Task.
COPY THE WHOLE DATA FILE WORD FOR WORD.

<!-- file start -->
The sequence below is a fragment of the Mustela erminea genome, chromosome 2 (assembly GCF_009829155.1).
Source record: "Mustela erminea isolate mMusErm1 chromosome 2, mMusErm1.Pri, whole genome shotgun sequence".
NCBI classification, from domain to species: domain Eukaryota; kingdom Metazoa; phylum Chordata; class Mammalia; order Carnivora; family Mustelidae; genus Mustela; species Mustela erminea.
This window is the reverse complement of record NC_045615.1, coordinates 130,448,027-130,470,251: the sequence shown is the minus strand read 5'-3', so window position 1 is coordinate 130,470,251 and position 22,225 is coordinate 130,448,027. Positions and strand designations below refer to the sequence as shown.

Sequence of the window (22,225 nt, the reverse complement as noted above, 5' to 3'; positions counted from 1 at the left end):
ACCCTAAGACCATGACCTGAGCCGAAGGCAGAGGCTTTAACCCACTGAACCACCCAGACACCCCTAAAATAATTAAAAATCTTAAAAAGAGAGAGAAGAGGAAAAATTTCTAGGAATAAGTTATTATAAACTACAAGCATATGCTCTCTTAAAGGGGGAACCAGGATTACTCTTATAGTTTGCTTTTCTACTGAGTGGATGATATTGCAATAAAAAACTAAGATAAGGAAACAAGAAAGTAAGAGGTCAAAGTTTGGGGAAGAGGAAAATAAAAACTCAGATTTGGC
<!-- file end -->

The sequence below is a fragment of the Mustela erminea genome, chromosome 2 (assembly GCF_009829155.1).
Source record: "Mustela erminea isolate mMusErm1 chromosome 2, mMusErm1.Pri, whole genome shotgun sequence".
NCBI classification, from domain to species: domain Eukaryota; kingdom Metazoa; phylum Chordata; class Mammalia; order Carnivora; family Mustelidae; genus Mustela; species Mustela erminea.
This window is the reverse complement of record NC_045615.1, coordinates 130,448,027-130,470,251: the sequence shown is the minus strand read 5'-3', so window position 1 is coordinate 130,470,251 and position 22,225 is coordinate 130,448,027. Positions and strand designations below refer to the sequence as shown.

Sequence of the window (22,225 nt, the reverse complement as noted above, 5' to 3'; positions counted from 1 at the left end):
ACCCTAAGACCATGACCTGAGCCGAAGGCAGAGGCTTTAACCCACTGAACCACCCAGACACCCCTAAAATAATTAAAAATCTTAAAAAGAGAGAGAAGAGGAAAAATTTCTAGGAATAAGTTATTATAAACTACAAGCATATGCTCTCTTAAAGGGGGAACCAGGATTACTCTTATAGTTTGCTTTTCTACTGAGTGGATGATATTGCAATAAAAAACTAAGATAAGGAAACAAGAAAGTAAGAGGTCAAAGTTTGGGGAAGAGGAAAATAAAAACTCAGATTTGGC